Do what I do: pay a doorman in one of those douchey new residential buildings with a bike room to park your bike for you. You can often avail yourself of this even if you live in a non douche place. Those bike rooms can be really empty. The doormen are generally cool about it. Plus, this kind of sneaky barter is just the NYC way.

  17. Brian Says:

    Bike Link in the Bay Area provides numerous secure bike parking facilities. As a card holder, you can use any one of them, they are not reserved. My local train station is my most frequent safe parking spot. Cost? 3 cents per hour. Quite a deal.

  18. Lee Says:

    They prob. want to establish a minimum charge per customer. They were likely terrified of the prospect of dealing with hundreds of people switching to bikes so they only pay $30 a month. Parking garages are expensive to build, especially in NYC, and the financing assumes those costs will be repayed. When they calculated the repayment of financing, they prob. didn’t factor in the possiblility of lots of people switching to bikes. So there is a financial incentive to charge people a lot of money no matter what kind of vehicle it is.

    I think the fact that the guidelines require a 6′x3’x3′ space for each bike is also a part of the problem. That’s terribly inefficient, especially when you are talking about replacing highly lucrative NYC parking garage spaces.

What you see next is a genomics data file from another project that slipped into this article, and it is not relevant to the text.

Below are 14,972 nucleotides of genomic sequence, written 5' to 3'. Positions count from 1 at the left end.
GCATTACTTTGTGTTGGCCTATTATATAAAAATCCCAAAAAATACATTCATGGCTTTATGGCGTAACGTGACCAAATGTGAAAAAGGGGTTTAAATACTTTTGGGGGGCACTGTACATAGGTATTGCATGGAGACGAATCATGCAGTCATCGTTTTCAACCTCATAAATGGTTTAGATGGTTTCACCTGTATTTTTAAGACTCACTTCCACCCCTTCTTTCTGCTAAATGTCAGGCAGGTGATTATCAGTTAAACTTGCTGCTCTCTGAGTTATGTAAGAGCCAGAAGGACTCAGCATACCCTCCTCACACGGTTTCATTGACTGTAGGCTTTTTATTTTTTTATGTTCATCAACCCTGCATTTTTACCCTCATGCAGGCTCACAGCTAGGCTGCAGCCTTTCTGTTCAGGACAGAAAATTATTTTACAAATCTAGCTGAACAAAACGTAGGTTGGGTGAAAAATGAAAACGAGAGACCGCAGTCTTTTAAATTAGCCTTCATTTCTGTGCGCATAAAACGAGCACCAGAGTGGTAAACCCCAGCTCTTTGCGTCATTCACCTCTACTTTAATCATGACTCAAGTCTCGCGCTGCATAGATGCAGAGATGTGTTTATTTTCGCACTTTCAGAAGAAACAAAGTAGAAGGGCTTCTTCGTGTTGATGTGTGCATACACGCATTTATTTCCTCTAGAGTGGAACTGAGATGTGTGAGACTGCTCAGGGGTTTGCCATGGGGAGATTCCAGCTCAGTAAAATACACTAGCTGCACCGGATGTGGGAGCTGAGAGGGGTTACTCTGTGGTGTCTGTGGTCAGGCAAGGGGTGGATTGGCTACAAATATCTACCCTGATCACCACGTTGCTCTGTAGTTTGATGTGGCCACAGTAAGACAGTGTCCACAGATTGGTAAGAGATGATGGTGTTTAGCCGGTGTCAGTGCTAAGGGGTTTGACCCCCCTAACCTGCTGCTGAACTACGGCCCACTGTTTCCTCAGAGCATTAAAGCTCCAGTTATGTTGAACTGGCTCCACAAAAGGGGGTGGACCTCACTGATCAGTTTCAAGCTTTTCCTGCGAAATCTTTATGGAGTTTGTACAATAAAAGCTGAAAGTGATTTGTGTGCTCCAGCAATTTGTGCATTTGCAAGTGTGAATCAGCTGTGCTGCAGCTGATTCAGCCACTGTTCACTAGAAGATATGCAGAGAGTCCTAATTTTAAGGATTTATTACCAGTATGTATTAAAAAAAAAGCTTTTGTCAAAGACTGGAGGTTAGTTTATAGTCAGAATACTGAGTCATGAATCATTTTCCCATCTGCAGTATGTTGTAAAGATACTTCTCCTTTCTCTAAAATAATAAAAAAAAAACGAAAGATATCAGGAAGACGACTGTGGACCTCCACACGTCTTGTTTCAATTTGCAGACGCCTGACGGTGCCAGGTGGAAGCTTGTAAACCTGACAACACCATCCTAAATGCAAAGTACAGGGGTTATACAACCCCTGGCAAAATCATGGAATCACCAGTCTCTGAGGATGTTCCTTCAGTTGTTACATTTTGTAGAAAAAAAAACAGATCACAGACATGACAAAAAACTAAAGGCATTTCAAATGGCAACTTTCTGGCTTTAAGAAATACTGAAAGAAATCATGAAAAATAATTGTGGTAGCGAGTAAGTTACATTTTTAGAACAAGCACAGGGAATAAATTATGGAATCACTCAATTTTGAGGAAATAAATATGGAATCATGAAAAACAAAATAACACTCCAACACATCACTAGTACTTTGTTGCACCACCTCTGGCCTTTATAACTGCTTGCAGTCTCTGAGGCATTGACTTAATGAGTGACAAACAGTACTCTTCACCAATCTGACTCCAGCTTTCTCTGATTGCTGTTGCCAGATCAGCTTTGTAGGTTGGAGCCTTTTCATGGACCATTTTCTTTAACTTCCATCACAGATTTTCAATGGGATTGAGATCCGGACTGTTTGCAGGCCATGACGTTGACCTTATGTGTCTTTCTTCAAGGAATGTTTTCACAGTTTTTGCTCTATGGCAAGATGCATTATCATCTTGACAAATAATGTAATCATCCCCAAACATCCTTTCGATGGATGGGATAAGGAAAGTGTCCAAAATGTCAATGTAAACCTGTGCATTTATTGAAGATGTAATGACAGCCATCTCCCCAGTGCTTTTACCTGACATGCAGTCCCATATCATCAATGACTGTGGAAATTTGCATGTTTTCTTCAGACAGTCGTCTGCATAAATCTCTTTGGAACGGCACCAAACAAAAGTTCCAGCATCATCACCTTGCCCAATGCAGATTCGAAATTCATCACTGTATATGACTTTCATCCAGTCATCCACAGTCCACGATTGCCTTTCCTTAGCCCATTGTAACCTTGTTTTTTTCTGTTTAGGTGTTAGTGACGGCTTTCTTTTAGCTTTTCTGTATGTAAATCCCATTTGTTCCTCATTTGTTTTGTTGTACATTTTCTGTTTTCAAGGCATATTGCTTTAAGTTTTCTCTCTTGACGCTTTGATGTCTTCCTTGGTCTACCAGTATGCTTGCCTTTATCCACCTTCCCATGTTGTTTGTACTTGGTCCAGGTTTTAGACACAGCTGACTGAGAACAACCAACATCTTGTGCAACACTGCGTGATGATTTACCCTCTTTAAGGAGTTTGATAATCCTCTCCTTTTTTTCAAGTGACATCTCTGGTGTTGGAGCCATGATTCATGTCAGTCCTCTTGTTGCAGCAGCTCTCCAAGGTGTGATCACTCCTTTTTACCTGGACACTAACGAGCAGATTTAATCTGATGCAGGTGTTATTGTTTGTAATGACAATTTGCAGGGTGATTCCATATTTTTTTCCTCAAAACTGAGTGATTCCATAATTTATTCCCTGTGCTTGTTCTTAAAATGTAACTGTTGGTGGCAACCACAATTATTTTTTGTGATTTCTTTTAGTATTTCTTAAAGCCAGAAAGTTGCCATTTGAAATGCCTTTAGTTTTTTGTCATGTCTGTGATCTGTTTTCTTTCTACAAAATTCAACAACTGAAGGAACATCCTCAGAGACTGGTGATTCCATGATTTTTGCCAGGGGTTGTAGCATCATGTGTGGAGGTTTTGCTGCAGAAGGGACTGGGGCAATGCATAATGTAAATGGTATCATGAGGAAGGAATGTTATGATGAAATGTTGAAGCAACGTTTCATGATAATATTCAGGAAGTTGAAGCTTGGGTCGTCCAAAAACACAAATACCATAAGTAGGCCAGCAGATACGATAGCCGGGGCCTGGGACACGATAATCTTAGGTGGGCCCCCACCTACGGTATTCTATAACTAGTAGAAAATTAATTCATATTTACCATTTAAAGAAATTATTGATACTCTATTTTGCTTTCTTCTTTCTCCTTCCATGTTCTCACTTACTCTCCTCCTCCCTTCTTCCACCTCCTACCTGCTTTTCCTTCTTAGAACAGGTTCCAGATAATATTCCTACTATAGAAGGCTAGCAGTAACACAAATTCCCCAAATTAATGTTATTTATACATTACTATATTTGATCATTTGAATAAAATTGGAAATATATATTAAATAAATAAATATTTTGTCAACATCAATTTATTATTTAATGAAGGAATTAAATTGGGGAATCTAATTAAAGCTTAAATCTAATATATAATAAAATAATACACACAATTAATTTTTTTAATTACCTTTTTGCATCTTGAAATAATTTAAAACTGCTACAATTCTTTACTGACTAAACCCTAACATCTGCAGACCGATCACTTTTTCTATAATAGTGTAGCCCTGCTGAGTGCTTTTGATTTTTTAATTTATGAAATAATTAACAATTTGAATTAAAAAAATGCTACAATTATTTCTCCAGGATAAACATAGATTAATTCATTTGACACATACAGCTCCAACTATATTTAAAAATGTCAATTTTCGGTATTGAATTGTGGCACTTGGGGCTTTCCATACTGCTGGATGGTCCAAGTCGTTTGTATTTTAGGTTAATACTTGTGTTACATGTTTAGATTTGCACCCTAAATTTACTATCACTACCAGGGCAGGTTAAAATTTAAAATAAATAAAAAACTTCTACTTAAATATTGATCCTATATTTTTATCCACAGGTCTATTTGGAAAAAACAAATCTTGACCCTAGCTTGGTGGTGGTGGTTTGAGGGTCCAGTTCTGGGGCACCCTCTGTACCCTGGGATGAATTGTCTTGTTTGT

In the rest of the world it’s not unusual to see on average eighteen bikes parked in the equivalent of one parking space. With folding bikes, the number goes up to 42. Whereas in the US we typically design for more than 8 or 9 bikes per parking space – often far less than that.

    The most efficient way to deal with bikes in a valet/security situation would probably be hanging them all on a wall by a hook to the front rim. You can also build rows of hangars.

  19. MikeOnBike Says:

    6x3x3 sounds like the dimensions of a bike locker. The BikeLink lockers fit two bikes in that space because they have a diagonal wall inside and a door at each end.

  20. Don Says:

    It looks like my estimation is correct.

    The law requires 6 x 3 x 3.

    A large SUV can be in excess of 15′, so I think that it’s easy to assume a typical parking space would be around 6′ wide by 15’+ long.

    So I think they are dividing the lost spaces that they could use for automobiles, and throwing in that $25 “Hell with this law” charge.

  21. Michiel Says:

    a $200 monthly abonnement rate for parking a CAR in an UNDERGROUND parking garage is even expensive!

  22. Jason Says:

    I used to work for the Victorian Government (a state of Australia) we had free bike parking for about 100 bikes in the space of perhaps 3 car parking space. the answer is hooks.

    According to bicycle Victoria’s website there, in a space 20 x 3.9 metres wide you can park 100 bikes. (a corridor 1.5 m wide, two rows of bikes protrude 1.2 metres from walls on each side, bikes at 40 cm spacing) that includes manouevring space. According to this website you’d fit about 4 car spaces with manouevring space in the same area.

  23. David Says:

    Mr. Chalkley, why would you propose that a parking spot in a private, commercial parking garage be free? It’s absolutely reasonable for the garage owners to be allowed to make money on the spots, just as they do for motorized vehicles.
    Bicyclists should be pushing for more public bike lockers, not considering forcing private property owners to make free spaces for bikes.